|Photo Courtesy of Vikings.com|
In a matchup that pitted two potential playoff teams, the Seahawks dominated every aspect of the game. Whether it was offense, defense, or special teams, Seattle played far superior to Minnesota as they ran away with a 38-7 win. Daniel House recaps the contest and provides his post-game notebook.
Updated: December 6th, 2015 6:50pm
Updated: December 6th, 2015 6:50pm
By: Daniel House
By: Daniel House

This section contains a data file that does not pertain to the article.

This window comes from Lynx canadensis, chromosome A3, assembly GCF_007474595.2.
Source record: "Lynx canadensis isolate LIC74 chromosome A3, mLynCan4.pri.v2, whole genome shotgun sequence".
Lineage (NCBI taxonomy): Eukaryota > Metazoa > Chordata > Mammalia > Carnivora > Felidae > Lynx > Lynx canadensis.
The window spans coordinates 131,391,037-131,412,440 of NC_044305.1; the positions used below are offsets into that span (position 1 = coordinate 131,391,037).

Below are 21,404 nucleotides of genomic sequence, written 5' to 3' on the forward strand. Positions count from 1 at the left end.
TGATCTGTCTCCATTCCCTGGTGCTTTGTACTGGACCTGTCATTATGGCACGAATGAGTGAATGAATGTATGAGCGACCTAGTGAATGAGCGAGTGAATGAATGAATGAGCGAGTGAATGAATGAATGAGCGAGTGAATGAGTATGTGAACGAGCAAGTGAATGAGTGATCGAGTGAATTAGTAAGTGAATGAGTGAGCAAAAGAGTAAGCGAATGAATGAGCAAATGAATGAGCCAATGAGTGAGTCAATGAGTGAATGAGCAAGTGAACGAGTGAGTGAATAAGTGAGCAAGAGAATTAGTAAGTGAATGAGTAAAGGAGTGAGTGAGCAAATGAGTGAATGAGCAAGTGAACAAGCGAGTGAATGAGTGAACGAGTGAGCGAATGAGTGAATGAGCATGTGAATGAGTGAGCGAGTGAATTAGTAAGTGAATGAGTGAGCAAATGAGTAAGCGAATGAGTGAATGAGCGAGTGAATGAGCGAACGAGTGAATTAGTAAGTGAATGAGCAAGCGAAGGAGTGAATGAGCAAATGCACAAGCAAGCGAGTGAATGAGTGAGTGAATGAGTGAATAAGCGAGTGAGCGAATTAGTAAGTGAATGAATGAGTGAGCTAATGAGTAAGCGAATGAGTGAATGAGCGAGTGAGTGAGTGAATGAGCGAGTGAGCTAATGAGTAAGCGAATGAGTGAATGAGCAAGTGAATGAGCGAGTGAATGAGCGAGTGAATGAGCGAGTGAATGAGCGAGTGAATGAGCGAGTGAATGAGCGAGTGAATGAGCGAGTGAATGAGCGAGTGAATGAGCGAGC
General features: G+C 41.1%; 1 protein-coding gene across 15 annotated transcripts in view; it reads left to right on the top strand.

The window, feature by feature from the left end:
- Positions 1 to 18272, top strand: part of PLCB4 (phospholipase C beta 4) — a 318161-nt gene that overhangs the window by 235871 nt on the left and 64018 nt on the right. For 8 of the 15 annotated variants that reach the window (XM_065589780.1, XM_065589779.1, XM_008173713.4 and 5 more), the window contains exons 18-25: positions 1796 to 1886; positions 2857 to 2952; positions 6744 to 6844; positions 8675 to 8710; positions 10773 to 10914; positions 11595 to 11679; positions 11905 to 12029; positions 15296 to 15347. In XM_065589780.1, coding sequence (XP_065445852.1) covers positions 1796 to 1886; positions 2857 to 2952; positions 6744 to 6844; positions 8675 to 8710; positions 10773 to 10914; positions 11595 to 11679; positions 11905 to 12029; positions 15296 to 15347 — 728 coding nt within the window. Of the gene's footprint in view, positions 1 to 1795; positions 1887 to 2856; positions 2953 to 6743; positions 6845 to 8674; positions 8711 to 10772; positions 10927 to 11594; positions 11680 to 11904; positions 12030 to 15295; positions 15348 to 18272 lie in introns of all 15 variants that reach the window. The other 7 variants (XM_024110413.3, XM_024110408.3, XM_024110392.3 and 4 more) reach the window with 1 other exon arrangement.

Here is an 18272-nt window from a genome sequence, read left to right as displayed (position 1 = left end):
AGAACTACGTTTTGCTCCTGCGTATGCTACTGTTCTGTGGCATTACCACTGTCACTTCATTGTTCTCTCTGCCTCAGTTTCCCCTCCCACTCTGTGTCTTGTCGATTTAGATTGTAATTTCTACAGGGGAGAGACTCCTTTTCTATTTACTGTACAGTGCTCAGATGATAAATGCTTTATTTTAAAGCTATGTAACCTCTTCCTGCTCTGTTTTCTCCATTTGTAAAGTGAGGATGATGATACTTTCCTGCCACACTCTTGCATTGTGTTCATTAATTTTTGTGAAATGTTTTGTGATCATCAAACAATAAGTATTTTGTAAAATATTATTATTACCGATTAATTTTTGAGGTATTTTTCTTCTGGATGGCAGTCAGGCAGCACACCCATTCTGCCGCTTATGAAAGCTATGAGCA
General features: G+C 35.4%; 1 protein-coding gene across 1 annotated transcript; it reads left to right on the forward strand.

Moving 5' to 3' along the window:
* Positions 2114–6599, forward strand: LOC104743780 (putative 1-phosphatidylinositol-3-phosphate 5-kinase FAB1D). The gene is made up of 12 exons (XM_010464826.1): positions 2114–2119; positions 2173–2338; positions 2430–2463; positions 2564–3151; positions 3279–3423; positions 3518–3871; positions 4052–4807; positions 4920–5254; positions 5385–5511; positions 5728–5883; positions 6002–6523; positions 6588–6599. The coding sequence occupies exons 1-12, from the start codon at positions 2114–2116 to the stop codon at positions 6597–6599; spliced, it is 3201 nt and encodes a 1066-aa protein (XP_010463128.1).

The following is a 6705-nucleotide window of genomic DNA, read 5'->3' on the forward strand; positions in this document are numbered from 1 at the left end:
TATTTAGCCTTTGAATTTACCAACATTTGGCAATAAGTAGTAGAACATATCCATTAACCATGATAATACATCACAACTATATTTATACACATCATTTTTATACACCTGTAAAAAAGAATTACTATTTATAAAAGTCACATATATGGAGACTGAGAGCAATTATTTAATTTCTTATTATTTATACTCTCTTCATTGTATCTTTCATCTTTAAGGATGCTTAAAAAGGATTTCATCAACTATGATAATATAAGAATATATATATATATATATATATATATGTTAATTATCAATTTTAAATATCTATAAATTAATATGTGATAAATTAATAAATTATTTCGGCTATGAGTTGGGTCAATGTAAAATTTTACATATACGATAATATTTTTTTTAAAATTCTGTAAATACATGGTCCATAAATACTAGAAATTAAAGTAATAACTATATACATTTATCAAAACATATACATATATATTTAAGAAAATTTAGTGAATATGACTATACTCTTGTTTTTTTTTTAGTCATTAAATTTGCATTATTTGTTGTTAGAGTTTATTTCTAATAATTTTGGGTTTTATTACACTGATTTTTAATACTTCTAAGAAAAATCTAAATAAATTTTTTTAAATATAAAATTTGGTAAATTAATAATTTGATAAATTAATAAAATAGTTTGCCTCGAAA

In a matchup that pitted two potential playoff teams, the Seahawks dominated every aspect of the game. Whether it was offense, defense, or special teams, Seattle played far superior to Minnesota as they ran away with a 38-7 win. Russell Wilson diced the Vikings defense for 274 yards and three touchdowns, while adding 51 yards and a touchdown on the ground. He escaped tacklers and extended plays with his legs and powerful arm strength. The Vikings sent many pressures, but his ability to escape tackles was critical as he picked up just one sack today. Minnesota's offense was anemic and tallied just 125 total yards, while Seattle posted a whopping 433 yards. It's hard to win many games when your offense has trouble picking up first downs. Seattle shut Adrian Peterson down, holding him to 18 yards on just eight carries. Not to mention, a Thomas Rawls rushing touchdown, along with a 8-yard scamper by Russell Wilson put the Seahawks up 14-0. The Vikings got the ball back with a few minutes remaining in the first half, but an errant throw by Teddy Bridgewater was intercepted by Earl Thomas. On the next play, Wilson found Doug Baldwin for a 20-yard touchdown and Seattle entered halftime with a 21-0 lead.